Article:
By Lucy Calderon
The Jewish Community of Louisville Teen Awards are awarded annually to high school student leaders who are engaged in Judaism and community service. Some of the awards are centered around involvement in the B’nai B’rith Youth Organization (BBYO), where Jewish teens take on leadership roles in their chapters at the local and international levels. Here is a look at the 2020 award winners:
The Stacy Marks Nisenbaum Awards are presented to incoming juniors or seniors who are leaders in their BBYO chapters, growing the program while staying active in their schools and communities. Miriam Bird has a passion for Judaism and music. Since joining BBYO, Miriam has been a KIO song leader, leading teens through prayer with music at regional events.
Miriam attended BBYO’s Chapter Leadership Training Conference (CLTC) in 2018, its International Convention (IC) in 2019 and 2020 and held the JLBBG chapter board positions of sh’licha (vice president of Jewish enrichment), s’ganit (vice president of programming) and n’siah (president). At this past year’s KIO’s Regional Convention, Miriam won B’nai B’rith Girl (BBG) of the Year.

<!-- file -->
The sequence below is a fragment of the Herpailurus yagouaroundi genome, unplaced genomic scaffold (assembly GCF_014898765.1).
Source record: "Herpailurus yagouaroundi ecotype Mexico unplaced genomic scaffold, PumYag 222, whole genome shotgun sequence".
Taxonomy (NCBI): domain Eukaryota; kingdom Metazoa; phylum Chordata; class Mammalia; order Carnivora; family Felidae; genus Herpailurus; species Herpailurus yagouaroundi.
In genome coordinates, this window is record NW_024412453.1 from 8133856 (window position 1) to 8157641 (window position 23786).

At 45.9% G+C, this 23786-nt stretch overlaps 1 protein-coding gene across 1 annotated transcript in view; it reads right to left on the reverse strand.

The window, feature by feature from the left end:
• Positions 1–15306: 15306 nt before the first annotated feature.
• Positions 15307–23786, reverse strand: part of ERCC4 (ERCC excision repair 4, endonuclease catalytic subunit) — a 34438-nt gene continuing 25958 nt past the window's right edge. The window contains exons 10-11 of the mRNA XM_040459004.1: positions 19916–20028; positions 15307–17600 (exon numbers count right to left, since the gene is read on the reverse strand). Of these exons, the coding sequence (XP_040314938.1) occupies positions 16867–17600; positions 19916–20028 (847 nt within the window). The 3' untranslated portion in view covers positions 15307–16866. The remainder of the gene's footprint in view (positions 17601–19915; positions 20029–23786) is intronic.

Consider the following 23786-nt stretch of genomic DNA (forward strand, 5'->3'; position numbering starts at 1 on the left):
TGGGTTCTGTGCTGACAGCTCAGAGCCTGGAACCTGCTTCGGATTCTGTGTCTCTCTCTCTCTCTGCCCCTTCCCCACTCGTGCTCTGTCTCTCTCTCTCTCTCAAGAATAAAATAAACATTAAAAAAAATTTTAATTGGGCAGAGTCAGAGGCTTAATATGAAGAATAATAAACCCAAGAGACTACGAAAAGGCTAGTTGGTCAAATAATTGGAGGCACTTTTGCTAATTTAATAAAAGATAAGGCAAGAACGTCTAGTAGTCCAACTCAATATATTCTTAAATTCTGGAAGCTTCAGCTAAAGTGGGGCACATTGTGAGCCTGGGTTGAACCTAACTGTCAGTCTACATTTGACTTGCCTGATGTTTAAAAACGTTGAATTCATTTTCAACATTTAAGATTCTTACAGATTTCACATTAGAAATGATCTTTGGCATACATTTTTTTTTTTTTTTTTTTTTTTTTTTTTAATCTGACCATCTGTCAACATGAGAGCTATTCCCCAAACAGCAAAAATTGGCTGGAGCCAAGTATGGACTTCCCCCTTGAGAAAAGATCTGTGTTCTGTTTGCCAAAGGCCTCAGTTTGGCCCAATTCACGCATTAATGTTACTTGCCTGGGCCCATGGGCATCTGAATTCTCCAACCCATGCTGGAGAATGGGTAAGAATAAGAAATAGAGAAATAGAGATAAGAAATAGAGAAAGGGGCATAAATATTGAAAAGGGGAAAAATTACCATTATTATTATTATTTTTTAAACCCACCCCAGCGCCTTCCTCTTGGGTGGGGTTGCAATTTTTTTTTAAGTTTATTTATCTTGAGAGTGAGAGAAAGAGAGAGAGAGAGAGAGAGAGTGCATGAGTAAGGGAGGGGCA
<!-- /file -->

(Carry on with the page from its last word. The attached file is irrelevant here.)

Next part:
Miriam has attended Camp Livingston and is active with the Jewish Family & Career Services (JFCS), delivering challah and grape juice to Jewish residents at Signature HealthCARE since the onset of the coronavirus. Miriam has also volunteered for WaterStep and New Roots.
At duPont Manual High School, Miriam participates in the Tri-M Music Honor Society.
Ever since the eighth grade, Hannah Geller has tried to attend every single BBYO event. On JLBBG’s chapter board she has held the positions of n’siah, morah and gizborit. At KIO’s 2019 Regional Convention, she was awarded N’siah of the Year for bringing back traditions such as pairing older members with younger members to creating more meaningful relationships.